Answers to your questions about gardening, energy, homesteading and other sustainable living topics.
How do I clean the carburetor if old gas has clogged it?
Cleaning your small engine’s carburetor isn’t terribly daunting, but I recommend that you have the correct service manual for your engine and a carburetor rebuild kit on hand before tackling it. It’s a good idea to start this project without significant pressure to get your machine running that same morning, as it may take a bit of time.
You will need plenty of clean, lint-free rags; some carburetor cleaner (visit your local auto parts store; I prefer aerosol carb cleaner); glass, glazed-ceramic, or metal container(s) (or plastic that you know won’t be dissolved by the cleaner); eye protection; and chemically stable gloves. You will also want to read the safety information provided with the carburetor cleaner carefully, and work in a well ventilated area. Carb cleaner usually contains strong organic solvents that are flammable and poisonous, so be smart. Those solvents might also strip paint, eat the plastic lenses of your new spectacles and strip your skin of any lipid available on the surface — be careful!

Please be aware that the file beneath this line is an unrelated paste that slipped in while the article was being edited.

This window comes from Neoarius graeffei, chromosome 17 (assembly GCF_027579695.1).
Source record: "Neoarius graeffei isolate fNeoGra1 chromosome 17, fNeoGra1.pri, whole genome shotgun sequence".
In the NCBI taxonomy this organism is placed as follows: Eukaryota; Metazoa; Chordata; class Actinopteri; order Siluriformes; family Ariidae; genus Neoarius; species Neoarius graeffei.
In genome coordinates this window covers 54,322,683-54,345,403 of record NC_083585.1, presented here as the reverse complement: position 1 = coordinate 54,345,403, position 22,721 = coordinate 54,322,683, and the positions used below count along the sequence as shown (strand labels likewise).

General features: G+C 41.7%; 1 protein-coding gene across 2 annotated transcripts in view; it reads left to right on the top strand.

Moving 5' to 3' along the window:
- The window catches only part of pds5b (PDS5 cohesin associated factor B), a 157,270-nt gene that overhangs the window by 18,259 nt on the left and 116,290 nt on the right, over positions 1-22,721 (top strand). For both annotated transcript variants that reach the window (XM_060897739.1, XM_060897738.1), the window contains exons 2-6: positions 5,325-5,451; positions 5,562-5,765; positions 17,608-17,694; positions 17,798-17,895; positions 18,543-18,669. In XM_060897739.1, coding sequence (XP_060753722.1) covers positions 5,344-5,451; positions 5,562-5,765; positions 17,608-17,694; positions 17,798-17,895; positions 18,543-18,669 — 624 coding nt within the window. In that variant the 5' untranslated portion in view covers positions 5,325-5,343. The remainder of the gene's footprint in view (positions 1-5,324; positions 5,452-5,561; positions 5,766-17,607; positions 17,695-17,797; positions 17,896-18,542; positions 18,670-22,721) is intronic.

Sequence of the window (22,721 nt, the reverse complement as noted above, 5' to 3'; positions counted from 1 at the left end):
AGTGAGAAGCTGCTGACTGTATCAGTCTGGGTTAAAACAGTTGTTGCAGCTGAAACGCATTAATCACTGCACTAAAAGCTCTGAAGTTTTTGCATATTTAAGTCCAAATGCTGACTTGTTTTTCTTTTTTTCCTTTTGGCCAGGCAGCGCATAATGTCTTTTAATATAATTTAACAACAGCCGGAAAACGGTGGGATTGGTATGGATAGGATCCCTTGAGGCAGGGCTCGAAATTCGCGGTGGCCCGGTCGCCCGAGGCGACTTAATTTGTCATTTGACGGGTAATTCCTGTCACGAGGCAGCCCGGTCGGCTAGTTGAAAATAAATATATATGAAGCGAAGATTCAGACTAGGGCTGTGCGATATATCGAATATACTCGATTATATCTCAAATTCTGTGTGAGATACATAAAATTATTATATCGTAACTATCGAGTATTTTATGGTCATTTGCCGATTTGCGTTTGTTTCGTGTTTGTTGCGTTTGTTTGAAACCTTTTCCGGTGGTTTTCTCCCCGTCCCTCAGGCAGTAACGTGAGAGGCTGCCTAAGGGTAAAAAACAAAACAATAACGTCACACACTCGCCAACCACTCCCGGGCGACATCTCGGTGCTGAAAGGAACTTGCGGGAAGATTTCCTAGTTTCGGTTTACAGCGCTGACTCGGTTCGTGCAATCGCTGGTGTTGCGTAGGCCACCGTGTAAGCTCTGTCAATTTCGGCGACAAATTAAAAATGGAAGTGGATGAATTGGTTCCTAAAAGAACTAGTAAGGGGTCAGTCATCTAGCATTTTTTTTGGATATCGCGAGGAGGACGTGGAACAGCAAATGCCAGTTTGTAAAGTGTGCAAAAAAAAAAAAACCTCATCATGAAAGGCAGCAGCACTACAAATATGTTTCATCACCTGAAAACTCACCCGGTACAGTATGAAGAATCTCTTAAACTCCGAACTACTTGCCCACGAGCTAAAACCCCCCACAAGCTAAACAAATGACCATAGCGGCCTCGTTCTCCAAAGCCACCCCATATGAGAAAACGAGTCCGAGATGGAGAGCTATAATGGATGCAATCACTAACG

Follow your engine manual’s instructions for removing and disassembling the carburetor — watch that you don’t lose any springs, screws or other small bits. Clean each piece carefully taking advantage of the strong solvent characteristics of the cleaner. Take special care with the little orifices you see in the carburetor body and in some of the valves. Avoid the temptation to ream the orifices with anything other than compressed air or aerosol cleaner. Those tiny openings are all related to gasoline and air flow and have everything to do with making the engine run efficiently and effectively. Once the pieces are clean, lay them on clean rags to dry, or carefully blow them out with compressed air.
Using your manual as a guide, reassemble the carburetor (install any new components included in the rebuild kit such as gaskets, needle valve, etc.). Reinstall the carburetor to the engine, and adjust it according to the engine manufacturer’s instructions. This last step usually requires an initial setting with the engine cold and a final setting once it has warmed up.
Some folks use a degreasing all-purpose cleaner called Simple Green to clean up their carburetors. Although Simple Green is one of my favorites for getting grease and oil out of my shirts and jeans, I doubt it would work well for removing the varnish deposits associated with old gasoline without heat. (I wonder what my wife Kate would say to the gassy, oily scent of boiled carburetor in her favorite Le Creuset pot?) If you go this route, please be sure the carb parts are free of gasoline residue before getting them anywhere near a stove burner.